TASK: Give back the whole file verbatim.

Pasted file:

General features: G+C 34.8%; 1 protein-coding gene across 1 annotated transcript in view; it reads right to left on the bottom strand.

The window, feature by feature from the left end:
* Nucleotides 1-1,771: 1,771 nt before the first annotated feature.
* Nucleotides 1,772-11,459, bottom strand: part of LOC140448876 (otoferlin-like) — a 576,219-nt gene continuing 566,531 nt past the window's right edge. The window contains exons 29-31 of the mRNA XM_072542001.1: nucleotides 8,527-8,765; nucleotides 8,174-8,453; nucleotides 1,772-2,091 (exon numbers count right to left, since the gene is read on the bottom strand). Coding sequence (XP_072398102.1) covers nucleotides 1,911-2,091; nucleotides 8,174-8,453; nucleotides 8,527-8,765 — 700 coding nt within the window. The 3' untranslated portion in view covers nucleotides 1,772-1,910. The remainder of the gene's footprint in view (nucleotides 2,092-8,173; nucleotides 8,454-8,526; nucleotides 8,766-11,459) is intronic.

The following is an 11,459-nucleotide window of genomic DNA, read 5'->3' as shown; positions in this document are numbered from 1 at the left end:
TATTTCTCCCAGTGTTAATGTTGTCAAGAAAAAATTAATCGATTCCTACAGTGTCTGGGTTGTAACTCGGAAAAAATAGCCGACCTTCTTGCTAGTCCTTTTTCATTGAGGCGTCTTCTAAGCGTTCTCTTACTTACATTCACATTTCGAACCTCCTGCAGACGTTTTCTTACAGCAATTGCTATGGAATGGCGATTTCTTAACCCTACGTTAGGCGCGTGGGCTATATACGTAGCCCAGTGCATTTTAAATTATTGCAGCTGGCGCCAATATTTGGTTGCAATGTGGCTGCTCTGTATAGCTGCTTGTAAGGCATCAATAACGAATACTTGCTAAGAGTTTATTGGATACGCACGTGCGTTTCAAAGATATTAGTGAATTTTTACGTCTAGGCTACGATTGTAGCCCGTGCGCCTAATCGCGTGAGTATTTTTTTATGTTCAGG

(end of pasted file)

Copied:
General features: G+C 34.8%; 1 protein-coding gene across 1 annotated transcript in view; it reads right to left on the bottom strand.

The window, feature by feature from the left end:
* Nucleotides 1-1,771: 1,771 nt before the first annotated feature.
* Nucleotides 1,772-11,459, bottom strand: part of LOC140448876 (otoferlin-like) — a 576,219-nt gene continuing 566,531 nt past the window's right edge. The window contains exons 29-31 of the mRNA XM_072542001.1: nucleotides 8,527-8,765; nucleotides 8,174-8,453; nucleotides 1,772-2,091 (exon numbers count right to left, since the gene is read on the bottom strand). Coding sequence (XP_072398102.1) covers nucleotides 1,911-2,091; nucleotides 8,174-8,453; nucleotides 8,527-8,765 — 700 coding nt within the window. The 3' untranslated portion in view covers nucleotides 1,772-1,910. The remainder of the gene's footprint in view (nucleotides 2,092-8,173; nucleotides 8,454-8,526; nucleotides 8,766-11,459) is intronic.

The following is an 11,459-nucleotide window of genomic DNA, read 5'->3' as shown; positions in this document are numbered from 1 at the left end:
TATTTCTCCCAGTGTTAATGTTGTCAAGAAAAAATTAATCGATTCCTACAGTGTCTGGGTTGTAACTCGGAAAAAATAGCCGACCTTCTTGCTAGTCCTTTTTCATTGAGGCGTCTTCTAAGCGTTCTCTTACTTACATTCACATTTCGAACCTCCTGCAGACGTTTTCTTACAGCAATTGCTATGGAATGGCGATTTCTTAACCCTACGTTAGGCGCGTGGGCTATATACGTAGCCCAGTGCATTTTAAATTATTGCAGCTGGCGCCAATATTTGGTTGCAATGTGGCTGCTCTGTATAGCTGCTTGTAAGGCATCAATAACGAATACTTGCTAAGAGTTTATTGGATACGCACGTGCGTTTCAAAGATATTAGTGAATTTTTACGTCTAGGCTACGATTGTAGCCCGTGCGCCTAATCGCGTGAGTATTTTTTTATGTTCAGG